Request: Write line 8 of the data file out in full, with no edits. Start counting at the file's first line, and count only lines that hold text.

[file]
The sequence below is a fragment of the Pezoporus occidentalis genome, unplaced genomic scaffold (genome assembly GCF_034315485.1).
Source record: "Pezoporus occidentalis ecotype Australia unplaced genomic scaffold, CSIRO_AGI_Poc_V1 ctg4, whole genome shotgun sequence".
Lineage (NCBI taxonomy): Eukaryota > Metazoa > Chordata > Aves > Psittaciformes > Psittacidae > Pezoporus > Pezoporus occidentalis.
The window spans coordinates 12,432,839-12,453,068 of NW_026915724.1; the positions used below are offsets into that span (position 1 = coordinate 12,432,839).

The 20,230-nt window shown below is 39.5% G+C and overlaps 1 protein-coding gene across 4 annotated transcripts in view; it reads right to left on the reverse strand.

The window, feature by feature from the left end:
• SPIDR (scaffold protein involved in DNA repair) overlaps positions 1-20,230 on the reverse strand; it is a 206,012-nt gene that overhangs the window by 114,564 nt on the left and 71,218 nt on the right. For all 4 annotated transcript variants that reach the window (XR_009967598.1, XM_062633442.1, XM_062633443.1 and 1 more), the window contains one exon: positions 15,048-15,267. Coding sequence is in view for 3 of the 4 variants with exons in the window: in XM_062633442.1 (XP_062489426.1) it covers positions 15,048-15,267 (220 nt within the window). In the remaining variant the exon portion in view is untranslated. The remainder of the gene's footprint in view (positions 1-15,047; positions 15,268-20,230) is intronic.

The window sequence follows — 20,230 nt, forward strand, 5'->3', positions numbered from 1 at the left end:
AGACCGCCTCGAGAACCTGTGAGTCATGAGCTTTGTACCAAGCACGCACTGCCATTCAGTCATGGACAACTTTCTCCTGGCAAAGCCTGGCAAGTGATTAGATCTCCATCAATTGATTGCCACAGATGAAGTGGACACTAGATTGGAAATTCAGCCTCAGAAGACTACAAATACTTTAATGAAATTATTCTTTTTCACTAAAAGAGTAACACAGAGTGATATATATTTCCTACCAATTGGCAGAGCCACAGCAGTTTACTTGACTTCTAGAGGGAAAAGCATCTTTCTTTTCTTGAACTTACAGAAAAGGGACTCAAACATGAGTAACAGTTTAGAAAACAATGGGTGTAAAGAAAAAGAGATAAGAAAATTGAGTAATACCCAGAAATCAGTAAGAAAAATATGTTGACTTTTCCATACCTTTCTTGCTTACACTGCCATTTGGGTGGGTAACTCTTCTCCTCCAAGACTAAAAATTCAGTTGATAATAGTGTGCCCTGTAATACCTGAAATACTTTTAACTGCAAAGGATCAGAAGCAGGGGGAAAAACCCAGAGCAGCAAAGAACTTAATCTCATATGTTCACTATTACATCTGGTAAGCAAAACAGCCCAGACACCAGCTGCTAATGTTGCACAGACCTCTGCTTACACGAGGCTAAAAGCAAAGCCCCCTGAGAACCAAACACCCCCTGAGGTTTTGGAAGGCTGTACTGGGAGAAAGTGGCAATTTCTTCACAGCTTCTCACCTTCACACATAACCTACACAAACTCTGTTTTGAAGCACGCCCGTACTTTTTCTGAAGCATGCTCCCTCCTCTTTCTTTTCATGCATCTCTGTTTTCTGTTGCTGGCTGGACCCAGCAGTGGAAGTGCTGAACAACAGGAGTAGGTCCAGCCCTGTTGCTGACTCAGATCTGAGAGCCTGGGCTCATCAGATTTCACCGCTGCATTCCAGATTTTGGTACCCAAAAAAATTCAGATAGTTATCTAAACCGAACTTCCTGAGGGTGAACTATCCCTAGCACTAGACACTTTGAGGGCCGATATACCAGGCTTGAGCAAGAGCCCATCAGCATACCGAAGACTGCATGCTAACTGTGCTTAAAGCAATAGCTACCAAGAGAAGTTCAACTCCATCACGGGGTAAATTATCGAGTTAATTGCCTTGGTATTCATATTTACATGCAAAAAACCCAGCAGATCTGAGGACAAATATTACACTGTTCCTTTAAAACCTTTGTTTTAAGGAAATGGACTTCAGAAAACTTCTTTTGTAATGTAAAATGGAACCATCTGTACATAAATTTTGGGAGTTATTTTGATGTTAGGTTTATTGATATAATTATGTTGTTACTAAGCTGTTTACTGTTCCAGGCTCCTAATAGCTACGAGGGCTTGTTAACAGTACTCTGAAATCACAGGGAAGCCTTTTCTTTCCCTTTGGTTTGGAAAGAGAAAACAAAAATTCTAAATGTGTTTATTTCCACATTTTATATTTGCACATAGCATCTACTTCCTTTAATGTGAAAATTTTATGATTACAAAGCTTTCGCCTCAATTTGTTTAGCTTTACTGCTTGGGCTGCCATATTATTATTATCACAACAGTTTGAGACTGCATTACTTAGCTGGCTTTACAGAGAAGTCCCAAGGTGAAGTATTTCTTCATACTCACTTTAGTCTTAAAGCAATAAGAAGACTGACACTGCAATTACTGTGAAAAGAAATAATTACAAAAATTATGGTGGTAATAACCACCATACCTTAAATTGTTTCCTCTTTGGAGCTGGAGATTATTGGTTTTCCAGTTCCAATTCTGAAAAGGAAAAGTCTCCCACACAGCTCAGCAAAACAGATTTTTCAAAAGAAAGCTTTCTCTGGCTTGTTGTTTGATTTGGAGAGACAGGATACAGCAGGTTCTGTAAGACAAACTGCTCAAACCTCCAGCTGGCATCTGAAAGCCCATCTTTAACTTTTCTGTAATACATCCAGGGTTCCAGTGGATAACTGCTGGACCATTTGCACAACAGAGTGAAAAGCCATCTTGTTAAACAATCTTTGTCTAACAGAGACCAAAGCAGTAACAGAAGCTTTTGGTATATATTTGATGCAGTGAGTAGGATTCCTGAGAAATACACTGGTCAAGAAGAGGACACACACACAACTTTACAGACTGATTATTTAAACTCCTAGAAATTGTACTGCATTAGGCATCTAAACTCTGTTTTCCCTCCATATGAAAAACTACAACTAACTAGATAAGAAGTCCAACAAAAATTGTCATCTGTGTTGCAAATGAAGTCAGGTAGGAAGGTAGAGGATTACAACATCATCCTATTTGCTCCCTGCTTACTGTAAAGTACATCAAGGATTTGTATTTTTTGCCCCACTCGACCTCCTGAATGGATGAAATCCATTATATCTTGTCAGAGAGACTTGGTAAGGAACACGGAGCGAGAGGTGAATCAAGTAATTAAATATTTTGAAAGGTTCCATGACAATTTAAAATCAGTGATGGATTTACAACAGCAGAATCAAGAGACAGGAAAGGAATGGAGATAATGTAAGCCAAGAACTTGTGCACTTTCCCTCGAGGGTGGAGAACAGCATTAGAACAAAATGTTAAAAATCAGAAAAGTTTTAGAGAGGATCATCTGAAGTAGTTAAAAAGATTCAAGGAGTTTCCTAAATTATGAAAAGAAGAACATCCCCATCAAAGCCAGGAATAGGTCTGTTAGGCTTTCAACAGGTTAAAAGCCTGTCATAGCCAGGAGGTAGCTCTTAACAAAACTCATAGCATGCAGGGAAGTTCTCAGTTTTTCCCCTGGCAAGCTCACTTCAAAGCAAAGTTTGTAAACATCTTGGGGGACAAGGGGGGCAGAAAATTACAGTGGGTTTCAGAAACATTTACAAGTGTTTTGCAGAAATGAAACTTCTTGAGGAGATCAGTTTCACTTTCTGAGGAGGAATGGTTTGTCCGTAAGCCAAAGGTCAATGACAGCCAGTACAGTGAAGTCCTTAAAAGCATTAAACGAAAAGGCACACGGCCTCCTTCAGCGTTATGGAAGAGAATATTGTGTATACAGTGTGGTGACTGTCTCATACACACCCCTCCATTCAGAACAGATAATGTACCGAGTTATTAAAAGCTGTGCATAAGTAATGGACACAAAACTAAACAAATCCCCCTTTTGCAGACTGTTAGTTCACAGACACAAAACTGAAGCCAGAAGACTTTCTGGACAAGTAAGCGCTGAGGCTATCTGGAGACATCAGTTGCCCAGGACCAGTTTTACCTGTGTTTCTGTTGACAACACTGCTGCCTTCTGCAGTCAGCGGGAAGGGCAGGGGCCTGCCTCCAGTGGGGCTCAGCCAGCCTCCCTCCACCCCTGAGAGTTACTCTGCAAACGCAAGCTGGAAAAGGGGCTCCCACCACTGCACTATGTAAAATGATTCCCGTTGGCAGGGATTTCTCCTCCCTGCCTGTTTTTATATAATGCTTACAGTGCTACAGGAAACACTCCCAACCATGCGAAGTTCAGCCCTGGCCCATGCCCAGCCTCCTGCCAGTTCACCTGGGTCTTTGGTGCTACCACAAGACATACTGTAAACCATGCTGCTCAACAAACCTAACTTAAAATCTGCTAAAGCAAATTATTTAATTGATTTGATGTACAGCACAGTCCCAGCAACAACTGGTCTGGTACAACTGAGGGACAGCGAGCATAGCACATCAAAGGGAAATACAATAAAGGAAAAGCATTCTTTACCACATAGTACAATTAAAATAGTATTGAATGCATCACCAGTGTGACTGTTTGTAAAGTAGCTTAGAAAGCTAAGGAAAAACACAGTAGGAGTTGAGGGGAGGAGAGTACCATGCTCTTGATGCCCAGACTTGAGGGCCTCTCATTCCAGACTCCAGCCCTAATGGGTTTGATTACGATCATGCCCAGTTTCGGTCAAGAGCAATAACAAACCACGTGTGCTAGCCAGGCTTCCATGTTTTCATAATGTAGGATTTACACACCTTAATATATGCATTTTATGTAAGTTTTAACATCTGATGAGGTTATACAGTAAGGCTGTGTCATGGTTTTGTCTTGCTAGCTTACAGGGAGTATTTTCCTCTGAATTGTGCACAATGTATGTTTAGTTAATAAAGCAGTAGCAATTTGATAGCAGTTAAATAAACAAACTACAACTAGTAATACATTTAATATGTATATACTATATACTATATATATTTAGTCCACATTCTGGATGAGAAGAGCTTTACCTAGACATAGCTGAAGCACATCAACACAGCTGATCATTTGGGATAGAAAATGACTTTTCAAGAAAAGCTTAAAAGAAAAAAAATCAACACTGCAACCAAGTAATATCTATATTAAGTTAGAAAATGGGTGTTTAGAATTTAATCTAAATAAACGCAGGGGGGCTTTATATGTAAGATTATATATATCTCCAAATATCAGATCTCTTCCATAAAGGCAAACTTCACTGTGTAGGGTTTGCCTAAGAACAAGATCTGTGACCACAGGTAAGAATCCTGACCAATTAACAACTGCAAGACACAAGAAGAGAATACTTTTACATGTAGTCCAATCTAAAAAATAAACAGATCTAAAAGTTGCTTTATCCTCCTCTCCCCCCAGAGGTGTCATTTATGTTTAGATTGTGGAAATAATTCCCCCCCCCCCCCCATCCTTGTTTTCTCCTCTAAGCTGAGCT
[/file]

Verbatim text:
The window sequence follows — 20,230 nt, forward strand, 5'->3', positions numbered from 1 at the left end: